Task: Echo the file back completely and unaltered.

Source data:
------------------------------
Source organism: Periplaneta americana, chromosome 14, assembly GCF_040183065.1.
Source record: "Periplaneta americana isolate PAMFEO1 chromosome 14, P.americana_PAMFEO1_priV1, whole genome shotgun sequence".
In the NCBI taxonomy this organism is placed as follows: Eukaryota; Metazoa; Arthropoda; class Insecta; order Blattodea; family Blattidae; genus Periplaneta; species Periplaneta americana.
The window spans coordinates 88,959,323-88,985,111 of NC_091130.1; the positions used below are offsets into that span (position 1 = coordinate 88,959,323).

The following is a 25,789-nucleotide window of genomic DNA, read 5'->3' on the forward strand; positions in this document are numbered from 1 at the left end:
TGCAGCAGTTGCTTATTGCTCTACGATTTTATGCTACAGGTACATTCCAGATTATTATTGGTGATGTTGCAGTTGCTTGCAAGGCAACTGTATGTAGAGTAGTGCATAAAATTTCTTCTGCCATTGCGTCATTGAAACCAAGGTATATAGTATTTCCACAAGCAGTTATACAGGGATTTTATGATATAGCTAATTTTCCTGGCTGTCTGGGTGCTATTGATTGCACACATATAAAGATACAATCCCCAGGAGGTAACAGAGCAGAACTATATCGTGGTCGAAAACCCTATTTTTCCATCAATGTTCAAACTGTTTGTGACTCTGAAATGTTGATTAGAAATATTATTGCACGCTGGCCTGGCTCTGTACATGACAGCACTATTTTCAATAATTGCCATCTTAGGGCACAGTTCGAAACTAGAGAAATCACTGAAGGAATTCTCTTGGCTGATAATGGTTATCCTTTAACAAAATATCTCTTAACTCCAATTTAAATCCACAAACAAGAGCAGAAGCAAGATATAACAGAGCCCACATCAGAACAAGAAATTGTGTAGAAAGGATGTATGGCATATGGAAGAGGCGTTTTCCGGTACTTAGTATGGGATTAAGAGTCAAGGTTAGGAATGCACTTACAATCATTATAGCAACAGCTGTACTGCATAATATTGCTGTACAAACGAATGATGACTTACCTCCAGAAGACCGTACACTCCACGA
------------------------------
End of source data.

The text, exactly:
Source organism: Periplaneta americana, chromosome 14, assembly GCF_040183065.1.
Source record: "Periplaneta americana isolate PAMFEO1 chromosome 14, P.americana_PAMFEO1_priV1, whole genome shotgun sequence".
In the NCBI taxonomy this organism is placed as follows: Eukaryota; Metazoa; Arthropoda; class Insecta; order Blattodea; family Blattidae; genus Periplaneta; species Periplaneta americana.
The window spans coordinates 88,959,323-88,985,111 of NC_091130.1; the positions used below are offsets into that span (position 1 = coordinate 88,959,323).

The following is a 25,789-nucleotide window of genomic DNA, read 5'->3' on the forward strand; positions in this document are numbered from 1 at the left end:
TGCAGCAGTTGCTTATTGCTCTACGATTTTATGCTACAGGTACATTCCAGATTATTATTGGTGATGTTGCAGTTGCTTGCAAGGCAACTGTATGTAGAGTAGTGCATAAAATTTCTTCTGCCATTGCGTCATTGAAACCAAGGTATATAGTATTTCCACAAGCAGTTATACAGGGATTTTATGATATAGCTAATTTTCCTGGCTGTCTGGGTGCTATTGATTGCACACATATAAAGATACAATCCCCAGGAGGTAACAGAGCAGAACTATATCGTGGTCGAAAACCCTATTTTTCCATCAATGTTCAAACTGTTTGTGACTCTGAAATGTTGATTAGAAATATTATTGCACGCTGGCCTGGCTCTGTACATGACAGCACTATTTTCAATAATTGCCATCTTAGGGCACAGTTCGAAACTAGAGAAATCACTGAAGGAATTCTCTTGGCTGATAATGGTTATCCTTTAACAAAATATCTCTTAACTCCAATTTAAATCCACAAACAAGAGCAGAAGCAAGATATAACAGAGCCCACATCAGAACAAGAAATTGTGTAGAAAGGATGTATGGCATATGGAAGAGGCGTTTTCCGGTACTTAGTATGGGATTAAGAGTCAAGGTTAGGAATGCACTTACAATCATTATAGCAACAGCTGTACTGCATAATATTGCTGTACAAACGAATGATGACTTACCTCCAGAAGACCGTACACTCCACGA